Global spend on information security and risk management tools has shown a steady upward trend in the past years. The spend on enterprise software alone is estimated to grow to 557.4 billion dollars through 2022 as remote work environments become more pervasive—thanks to the COVID-19 pandemic. As organizations continue to equip themselves with the right technologies and skills to combat cyber threats, breaches still continue to occur risking heavy financial and reputational loss to businesses. In 2020, IBM estimated the average cost of a data breach at 3.86 million dollars.
According to a talk at RSA 2019 by security operations consultants from Palo Alto Networks, small organizations use 15 to 20 security tools, medium organizations use 50-60 tools and large organizations use as many as 130 tools! Using so many tools inevitably results in higher costs of ownership, increased complexity, and more technology for security teams to manage and master. Tech Target reported that many CISOs can’t keep up with the endless technology updates to their own security portfolios—as much as 50% of existing functionality actually goes unused—let alone the constant barrage of new controls.
Why Are There So Many Tools in Use? 🔗︎
Organizational teams tasked with protecting the security systems of the organization are called a Security Operations Center (SOC). SOC teams tasks range from set up and configuration, monitoring of systems, and the detection, investigation, and remediation of unintended incidents.
SOC teams undergo multiple stages of evolution as they grow, and over time new tools are acquired to solve new and specific challenges. In addition, enterprise IT infrastructures are becoming increasingly complex as companies steadily move to cloud solutions, workforces become remote, and the use of mobile and inter-connected devices becomes more widespread, resulting in new security solutions.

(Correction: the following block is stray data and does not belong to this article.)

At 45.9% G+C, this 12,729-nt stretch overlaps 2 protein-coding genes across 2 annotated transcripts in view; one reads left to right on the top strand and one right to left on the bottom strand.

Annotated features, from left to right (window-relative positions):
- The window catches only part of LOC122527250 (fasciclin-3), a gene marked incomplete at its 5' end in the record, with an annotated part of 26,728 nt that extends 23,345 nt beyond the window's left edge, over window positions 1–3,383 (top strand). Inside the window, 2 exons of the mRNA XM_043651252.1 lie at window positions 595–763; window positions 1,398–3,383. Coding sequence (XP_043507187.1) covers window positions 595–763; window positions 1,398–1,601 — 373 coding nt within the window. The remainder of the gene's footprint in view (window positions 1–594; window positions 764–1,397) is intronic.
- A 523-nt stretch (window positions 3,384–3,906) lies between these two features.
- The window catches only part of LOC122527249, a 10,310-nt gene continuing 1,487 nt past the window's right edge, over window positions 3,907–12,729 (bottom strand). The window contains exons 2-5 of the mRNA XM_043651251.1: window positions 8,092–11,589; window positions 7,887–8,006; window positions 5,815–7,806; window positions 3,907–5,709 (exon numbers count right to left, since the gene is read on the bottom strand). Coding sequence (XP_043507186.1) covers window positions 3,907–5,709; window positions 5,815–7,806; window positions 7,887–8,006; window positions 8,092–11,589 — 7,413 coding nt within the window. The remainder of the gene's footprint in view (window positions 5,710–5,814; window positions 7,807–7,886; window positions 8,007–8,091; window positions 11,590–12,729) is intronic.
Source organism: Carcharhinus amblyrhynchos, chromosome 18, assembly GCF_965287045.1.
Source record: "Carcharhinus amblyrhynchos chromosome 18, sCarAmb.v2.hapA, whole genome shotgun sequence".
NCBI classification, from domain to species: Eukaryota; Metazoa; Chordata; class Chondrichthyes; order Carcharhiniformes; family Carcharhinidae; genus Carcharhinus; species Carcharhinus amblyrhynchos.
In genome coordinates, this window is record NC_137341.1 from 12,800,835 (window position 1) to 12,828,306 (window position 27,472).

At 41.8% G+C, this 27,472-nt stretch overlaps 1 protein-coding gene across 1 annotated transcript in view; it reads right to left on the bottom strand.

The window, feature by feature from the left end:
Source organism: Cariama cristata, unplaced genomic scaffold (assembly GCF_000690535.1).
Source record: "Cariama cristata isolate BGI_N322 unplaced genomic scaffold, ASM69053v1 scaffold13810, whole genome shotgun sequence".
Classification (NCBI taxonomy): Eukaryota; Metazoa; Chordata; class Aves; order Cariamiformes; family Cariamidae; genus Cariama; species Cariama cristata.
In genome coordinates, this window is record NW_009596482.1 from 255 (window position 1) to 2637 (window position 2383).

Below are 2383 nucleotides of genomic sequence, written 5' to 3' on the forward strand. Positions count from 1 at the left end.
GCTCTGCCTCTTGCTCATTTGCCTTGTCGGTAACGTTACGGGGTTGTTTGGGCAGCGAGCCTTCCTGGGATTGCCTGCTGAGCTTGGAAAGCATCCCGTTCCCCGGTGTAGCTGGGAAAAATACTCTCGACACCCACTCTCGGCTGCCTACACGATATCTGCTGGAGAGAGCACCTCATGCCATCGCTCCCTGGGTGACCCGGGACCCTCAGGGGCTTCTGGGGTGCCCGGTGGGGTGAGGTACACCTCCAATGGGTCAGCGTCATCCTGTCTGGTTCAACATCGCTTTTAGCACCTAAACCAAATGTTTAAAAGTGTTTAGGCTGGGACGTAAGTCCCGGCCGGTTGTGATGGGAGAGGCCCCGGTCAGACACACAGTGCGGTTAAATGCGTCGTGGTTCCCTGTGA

Finally, we find that larger organizations will tend to have a decentralized SOC and multiple supporting teams, each with their own toolset. This leads to a sprawling number of tools, particularly in large organizations, which are often not integrated with each other.
Too Many Tools, Too Little Integration 🔗︎
It is apparent that there is a burgeoning number of technologies and vendors on the market, each adding new and more powerful capabilities to help SOCs and adjacent teams. A study by the SANS Institute found that “too many tools that are not integrated” was one of the key challenges faced by SOCs, next to a lack of skilled staff and the need for automation and orchestration.
Another enterprise study on “The State of the SOC” commissioned by Fidelis reported that integrated investigation across endpoints, servers, and networks remains a major challenge for SOCs. While the importance of integrated collaborative investigation remained unquestioned, practical implementation was found to be ineffective due to the tedious work required to tie information from all systems together into a single investigation.
A SOC should be built keeping the interoperability of applications in mind. Tools in a traditional cybersecurity stack tend to be disparate solutions that are difficult to integrate, manage, and use.
How SOC Teams Can Tackle Tool Fatigue 🔗︎
In this whitepaper, we take a look at the standard toolset of a SOC team and present the solution to tackle tool fatigue: Introducing interoperable tools to your SOC team.
Download this whitepaper and learn how to leverage your tool stack to its full potential while ensuring efficiency in the workflow.